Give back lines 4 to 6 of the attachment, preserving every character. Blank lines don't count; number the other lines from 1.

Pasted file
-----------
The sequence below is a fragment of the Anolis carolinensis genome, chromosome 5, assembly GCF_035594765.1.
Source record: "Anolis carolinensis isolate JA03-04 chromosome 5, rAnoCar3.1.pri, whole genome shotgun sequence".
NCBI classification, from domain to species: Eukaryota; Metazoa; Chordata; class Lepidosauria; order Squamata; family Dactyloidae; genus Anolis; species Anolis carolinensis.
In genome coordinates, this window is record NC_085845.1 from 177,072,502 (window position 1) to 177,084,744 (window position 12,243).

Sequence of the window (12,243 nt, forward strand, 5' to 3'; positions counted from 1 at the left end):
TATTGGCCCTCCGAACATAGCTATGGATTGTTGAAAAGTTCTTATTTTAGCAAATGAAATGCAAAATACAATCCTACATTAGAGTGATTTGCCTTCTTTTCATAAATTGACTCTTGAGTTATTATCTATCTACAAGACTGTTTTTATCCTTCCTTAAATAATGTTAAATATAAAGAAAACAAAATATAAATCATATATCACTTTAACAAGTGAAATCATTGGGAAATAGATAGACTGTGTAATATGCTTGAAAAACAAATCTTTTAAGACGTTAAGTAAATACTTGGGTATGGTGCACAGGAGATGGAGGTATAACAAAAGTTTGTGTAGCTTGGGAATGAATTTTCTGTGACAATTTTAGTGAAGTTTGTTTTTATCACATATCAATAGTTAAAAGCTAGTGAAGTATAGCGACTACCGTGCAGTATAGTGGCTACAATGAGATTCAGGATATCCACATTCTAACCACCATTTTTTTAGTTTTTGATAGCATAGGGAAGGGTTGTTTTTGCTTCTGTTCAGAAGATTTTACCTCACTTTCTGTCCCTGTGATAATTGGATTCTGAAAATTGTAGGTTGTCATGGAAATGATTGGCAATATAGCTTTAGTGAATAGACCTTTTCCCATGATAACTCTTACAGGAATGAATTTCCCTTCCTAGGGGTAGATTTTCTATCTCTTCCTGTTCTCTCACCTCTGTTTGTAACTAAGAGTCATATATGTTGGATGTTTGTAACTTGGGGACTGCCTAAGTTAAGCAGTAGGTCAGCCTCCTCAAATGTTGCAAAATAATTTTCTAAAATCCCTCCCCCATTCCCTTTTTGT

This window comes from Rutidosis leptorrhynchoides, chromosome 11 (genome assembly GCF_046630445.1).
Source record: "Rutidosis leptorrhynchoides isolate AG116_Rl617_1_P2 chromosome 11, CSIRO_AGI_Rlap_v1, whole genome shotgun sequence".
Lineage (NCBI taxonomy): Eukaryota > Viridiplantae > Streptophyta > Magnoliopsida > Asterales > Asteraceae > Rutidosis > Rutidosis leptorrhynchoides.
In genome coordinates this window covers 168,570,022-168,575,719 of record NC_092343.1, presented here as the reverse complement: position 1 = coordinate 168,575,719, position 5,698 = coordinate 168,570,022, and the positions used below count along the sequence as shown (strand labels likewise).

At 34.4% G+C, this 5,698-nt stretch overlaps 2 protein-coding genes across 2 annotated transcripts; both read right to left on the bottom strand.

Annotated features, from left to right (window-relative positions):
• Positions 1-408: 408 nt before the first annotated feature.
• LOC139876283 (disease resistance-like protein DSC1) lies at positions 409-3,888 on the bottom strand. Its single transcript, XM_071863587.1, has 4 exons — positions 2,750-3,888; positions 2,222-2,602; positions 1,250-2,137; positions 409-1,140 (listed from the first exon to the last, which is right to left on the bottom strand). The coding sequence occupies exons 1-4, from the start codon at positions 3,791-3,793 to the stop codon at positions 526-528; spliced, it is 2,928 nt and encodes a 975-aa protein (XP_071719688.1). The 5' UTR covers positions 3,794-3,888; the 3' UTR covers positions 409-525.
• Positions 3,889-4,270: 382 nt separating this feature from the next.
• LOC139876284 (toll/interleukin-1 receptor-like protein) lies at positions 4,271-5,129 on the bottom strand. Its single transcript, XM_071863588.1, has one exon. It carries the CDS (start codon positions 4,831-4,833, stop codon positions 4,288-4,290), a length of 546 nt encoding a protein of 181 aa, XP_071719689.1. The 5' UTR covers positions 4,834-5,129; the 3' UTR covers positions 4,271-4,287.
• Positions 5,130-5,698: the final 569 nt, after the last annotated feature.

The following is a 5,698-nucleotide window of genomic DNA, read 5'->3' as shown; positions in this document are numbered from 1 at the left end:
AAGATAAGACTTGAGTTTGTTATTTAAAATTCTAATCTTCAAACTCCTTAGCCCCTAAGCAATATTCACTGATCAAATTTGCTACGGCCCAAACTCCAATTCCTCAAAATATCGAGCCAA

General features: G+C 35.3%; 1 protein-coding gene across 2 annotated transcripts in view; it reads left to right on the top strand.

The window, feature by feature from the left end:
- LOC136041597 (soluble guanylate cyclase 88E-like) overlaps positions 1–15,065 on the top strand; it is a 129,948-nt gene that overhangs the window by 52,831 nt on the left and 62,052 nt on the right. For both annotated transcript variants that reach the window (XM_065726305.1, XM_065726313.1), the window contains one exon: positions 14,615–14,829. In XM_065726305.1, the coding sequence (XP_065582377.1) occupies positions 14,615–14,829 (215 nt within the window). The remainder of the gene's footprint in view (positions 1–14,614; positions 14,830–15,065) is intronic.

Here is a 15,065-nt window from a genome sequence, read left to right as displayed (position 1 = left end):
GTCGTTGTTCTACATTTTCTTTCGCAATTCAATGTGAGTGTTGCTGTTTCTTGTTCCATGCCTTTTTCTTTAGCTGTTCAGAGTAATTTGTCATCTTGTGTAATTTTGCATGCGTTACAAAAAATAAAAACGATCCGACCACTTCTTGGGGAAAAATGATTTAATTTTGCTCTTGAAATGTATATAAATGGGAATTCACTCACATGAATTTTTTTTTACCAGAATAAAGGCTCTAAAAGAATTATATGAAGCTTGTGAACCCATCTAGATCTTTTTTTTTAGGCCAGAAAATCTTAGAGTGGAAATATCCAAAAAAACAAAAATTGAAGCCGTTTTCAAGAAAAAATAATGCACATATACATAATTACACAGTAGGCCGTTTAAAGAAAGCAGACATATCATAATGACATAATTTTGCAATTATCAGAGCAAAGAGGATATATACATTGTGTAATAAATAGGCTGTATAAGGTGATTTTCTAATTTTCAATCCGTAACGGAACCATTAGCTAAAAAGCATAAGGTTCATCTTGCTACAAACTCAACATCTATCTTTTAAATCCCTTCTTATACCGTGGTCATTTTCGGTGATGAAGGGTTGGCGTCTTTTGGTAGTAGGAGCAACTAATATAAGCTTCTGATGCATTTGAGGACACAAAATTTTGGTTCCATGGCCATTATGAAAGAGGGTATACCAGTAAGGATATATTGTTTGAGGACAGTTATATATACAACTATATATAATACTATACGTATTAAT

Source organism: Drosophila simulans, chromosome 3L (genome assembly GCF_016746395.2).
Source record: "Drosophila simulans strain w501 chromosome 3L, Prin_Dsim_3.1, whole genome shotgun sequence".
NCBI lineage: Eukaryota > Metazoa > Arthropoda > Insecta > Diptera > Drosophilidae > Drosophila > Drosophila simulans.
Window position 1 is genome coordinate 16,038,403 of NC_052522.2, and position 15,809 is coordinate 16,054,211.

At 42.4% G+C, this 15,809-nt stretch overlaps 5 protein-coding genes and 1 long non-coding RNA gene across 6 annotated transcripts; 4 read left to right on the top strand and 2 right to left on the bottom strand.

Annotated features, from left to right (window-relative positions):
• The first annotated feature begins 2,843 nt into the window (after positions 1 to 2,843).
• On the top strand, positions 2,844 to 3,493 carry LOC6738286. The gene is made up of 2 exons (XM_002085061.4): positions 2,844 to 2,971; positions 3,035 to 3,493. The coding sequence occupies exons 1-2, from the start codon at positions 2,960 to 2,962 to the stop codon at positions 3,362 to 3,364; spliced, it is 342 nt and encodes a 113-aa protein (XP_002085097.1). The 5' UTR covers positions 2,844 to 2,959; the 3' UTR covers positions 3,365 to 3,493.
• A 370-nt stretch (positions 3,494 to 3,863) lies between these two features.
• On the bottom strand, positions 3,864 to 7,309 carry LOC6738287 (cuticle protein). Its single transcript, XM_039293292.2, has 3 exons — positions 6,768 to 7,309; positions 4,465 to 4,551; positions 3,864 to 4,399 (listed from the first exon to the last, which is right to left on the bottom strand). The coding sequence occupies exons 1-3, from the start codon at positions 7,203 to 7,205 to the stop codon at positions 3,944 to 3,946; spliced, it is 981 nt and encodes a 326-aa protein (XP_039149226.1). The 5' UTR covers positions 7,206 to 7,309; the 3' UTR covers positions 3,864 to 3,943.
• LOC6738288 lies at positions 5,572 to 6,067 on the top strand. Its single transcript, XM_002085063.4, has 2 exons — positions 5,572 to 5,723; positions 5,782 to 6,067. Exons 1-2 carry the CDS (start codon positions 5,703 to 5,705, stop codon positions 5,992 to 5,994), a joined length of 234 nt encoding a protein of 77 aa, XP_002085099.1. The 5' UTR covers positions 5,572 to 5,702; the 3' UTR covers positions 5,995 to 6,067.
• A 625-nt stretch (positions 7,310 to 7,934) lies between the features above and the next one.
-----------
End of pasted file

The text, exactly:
In genome coordinates, this window is record NC_085845.1 from 177,072,502 (window position 1) to 177,084,744 (window position 12,243).

Sequence of the window (12,243 nt, forward strand, 5' to 3'; positions counted from 1 at the left end):
TATTGGCCCTCCGAACATAGCTATGGATTGTTGAAAAGTTCTTATTTTAGCAAATGAAATGCAAAATACAATCCTACATTAGAGTGATTTGCCTTCTTTTCATAAATTGACTCTTGAGTTATTATCTATCTACAAGACTGTTTTTATCCTTCCTTAAATAATGTTAAATATAAAGAAAACAAAATATAAATCATATATCACTTTAACAAGTGAAATCATTGGGAAATAGATAGACTGTGTAATATGCTTGAAAAACAAATCTTTTAAGACGTTAAGTAAATACTTGGGTATGGTGCACAGGAGATGGAGGTATAACAAAAGTTTGTGTAGCTTGGGAATGAATTTTCTGTGACAATTTTAGTGAAGTTTGTTTTTATCACATATCAATAGTTAAAAGCTAGTGAAGTATAGCGACTACCGTGCAGTATAGTGGCTACAATGAGATTCAGGATATCCACATTCTAACCACCATTTTTTTAGTTTTTGATAGCATAGGGAAGGGTTGTTTTTGCTTCTGTTCAGAAGATTTTACCTCACTTTCTGTCCCTGTGATAATTGGATTCTGAAAATTGTAGGTTGTCATGGAAATGATTGGCAATATAGCTTTAGTGAATAGACCTTTTCCCATGATAACTCTTACAGGAATGAATTTCCCTTCCTAGGGGTAGATTTTCTATCTCTTCCTGTTCTCTCACCTCTGTTTGTAACTAAGAGTCATATATGTTGGATGTTTGTAACTTGGGGACTGCCTAAGTTAAGCAGTAGGTCAGCCTCCTCAAATGTTGCAAAATAATTTTCTAAAATCCCTCCCCCATTCCCTTTTTGT